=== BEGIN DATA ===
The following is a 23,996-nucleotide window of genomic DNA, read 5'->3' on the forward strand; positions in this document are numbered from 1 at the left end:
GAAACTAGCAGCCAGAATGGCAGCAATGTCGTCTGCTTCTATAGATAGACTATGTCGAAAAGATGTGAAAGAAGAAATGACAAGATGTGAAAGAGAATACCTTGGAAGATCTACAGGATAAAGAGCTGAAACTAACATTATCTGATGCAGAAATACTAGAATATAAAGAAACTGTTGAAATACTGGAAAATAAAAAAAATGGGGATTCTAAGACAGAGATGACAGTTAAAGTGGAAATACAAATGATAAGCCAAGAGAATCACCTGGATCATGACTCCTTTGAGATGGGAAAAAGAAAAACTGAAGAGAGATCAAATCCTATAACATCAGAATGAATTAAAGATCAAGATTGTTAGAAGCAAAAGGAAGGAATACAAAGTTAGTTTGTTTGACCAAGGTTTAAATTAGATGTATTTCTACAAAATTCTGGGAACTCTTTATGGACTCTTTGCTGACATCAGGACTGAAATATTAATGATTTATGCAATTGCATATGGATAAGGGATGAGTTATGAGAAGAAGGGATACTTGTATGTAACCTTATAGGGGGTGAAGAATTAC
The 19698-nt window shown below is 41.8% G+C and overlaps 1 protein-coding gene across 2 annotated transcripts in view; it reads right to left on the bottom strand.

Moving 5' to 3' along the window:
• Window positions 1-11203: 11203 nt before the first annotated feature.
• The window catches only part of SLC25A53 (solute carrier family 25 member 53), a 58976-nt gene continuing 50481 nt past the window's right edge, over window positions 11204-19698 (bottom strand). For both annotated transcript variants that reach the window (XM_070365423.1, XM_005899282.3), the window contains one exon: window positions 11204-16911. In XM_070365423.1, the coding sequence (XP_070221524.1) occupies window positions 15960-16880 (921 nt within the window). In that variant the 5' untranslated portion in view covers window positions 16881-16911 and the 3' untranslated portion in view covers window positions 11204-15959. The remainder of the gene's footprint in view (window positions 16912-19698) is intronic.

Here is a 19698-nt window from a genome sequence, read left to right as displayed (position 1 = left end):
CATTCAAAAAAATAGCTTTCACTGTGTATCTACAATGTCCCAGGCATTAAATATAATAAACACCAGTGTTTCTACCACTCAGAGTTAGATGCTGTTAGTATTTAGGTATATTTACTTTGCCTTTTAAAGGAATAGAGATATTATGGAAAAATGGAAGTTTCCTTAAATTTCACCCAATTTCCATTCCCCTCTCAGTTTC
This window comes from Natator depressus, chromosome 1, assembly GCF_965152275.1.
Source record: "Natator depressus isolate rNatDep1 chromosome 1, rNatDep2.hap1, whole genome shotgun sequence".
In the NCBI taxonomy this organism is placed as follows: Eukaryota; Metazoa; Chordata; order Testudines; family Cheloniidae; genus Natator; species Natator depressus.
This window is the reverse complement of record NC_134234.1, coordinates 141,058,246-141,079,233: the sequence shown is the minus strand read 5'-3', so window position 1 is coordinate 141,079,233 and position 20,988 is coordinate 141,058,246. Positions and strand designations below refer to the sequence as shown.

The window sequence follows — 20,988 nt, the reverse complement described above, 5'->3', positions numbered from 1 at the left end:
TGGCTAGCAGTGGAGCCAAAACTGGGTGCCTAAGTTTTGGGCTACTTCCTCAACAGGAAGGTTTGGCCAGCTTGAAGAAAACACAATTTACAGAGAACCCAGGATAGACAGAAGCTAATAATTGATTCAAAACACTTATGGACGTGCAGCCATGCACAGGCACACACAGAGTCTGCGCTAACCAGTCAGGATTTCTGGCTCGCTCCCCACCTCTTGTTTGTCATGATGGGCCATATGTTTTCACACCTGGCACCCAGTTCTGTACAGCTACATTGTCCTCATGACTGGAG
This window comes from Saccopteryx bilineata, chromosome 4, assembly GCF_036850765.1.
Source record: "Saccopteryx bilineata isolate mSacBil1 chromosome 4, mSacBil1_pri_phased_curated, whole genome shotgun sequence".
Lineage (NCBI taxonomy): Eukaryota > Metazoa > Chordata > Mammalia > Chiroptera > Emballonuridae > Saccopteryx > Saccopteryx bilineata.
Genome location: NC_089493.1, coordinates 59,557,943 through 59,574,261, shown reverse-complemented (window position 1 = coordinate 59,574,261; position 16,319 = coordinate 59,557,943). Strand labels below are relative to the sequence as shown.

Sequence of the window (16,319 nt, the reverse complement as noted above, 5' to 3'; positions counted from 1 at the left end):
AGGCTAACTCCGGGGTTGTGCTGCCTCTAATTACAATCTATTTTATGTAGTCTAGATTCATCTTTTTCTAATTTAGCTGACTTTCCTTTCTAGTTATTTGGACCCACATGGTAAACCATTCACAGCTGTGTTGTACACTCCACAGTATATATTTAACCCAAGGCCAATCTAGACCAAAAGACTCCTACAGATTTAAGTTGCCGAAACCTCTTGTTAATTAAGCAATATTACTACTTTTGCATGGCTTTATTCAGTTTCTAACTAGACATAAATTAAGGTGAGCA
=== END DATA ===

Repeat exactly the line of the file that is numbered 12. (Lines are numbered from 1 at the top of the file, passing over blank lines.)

This window is the reverse complement of record NC_134234.1, coordinates 141,058,246-141,079,233: the sequence shown is the minus strand read 5'-3', so window position 1 is coordinate 141,079,233 and position 20,988 is coordinate 141,058,246. Positions and strand designations below refer to the sequence as shown.